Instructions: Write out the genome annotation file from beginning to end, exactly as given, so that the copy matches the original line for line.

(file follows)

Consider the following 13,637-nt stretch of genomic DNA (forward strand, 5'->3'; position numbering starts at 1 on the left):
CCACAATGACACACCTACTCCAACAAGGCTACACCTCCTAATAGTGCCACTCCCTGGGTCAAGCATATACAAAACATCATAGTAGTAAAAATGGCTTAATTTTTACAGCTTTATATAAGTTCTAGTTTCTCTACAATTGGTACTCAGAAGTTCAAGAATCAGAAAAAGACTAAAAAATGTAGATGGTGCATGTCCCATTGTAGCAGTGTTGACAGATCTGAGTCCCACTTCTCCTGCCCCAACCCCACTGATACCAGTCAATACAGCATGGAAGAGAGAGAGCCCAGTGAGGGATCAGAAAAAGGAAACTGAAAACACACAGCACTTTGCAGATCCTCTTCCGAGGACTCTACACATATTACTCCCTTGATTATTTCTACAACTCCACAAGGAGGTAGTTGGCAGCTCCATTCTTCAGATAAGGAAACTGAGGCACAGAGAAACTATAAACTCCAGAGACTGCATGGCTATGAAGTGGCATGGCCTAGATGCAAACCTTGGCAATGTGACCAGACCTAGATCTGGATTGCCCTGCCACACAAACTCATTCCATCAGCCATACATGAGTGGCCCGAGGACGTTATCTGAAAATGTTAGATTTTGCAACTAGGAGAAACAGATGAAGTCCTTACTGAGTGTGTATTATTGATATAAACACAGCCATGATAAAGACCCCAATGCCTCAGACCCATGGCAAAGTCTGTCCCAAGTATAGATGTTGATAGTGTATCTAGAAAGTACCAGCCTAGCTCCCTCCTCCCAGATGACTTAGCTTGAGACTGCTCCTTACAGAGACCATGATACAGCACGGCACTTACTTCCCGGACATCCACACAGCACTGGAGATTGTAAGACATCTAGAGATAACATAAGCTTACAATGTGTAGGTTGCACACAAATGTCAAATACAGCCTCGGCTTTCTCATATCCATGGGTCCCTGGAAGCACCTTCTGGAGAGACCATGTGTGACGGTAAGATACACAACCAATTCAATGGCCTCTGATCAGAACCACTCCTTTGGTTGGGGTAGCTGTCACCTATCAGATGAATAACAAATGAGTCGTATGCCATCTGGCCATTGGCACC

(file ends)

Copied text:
Consider the following 13,637-nt stretch of genomic DNA (forward strand, 5'->3'; position numbering starts at 1 on the left):
CCACAATGACACACCTACTCCAACAAGGCTACACCTCCTAATAGTGCCACTCCCTGGGTCAAGCATATACAAAACATCATAGTAGTAAAAATGGCTTAATTTTTACAGCTTTATATAAGTTCTAGTTTCTCTACAATTGGTACTCAGAAGTTCAAGAATCAGAAAAAGACTAAAAAATGTAGATGGTGCATGTCCCATTGTAGCAGTGTTGACAGATCTGAGTCCCACTTCTCCTGCCCCAACCCCACTGATACCAGTCAATACAGCATGGAAGAGAGAGAGCCCAGTGAGGGATCAGAAAAAGGAAACTGAAAACACACAGCACTTTGCAGATCCTCTTCCGAGGACTCTACACATATTACTCCCTTGATTATTTCTACAACTCCACAAGGAGGTAGTTGGCAGCTCCATTCTTCAGATAAGGAAACTGAGGCACAGAGAAACTATAAACTCCAGAGACTGCATGGCTATGAAGTGGCATGGCCTAGATGCAAACCTTGGCAATGTGACCAGACCTAGATCTGGATTGCCCTGCCACACAAACTCATTCCATCAGCCATACATGAGTGGCCCGAGGACGTTATCTGAAAATGTTAGATTTTGCAACTAGGAGAAACAGATGAAGTCCTTACTGAGTGTGTATTATTGATATAAACACAGCCATGATAAAGACCCCAATGCCTCAGACCCATGGCAAAGTCTGTCCCAAGTATAGATGTTGATAGTGTATCTAGAAAGTACCAGCCTAGCTCCCTCCTCCCAGATGACTTAGCTTGAGACTGCTCCTTACAGAGACCATGATACAGCACGGCACTTACTTCCCGGACATCCACACAGCACTGGAGATTGTAAGACATCTAGAGATAACATAAGCTTACAATGTGTAGGTTGCACACAAATGTCAAATACAGCCTCGGCTTTCTCATATCCATGGGTCCCTGGAAGCACCTTCTGGAGAGACCATGTGTGACGGTAAGATACACAACCAATTCAATGGCCTCTGATCAGAACCACTCCTTTGGTTGGGGTAGCTGTCACCTATCAGATGAATAACAAATGAGTCGTATGCCATCTGGCCATTGGCACC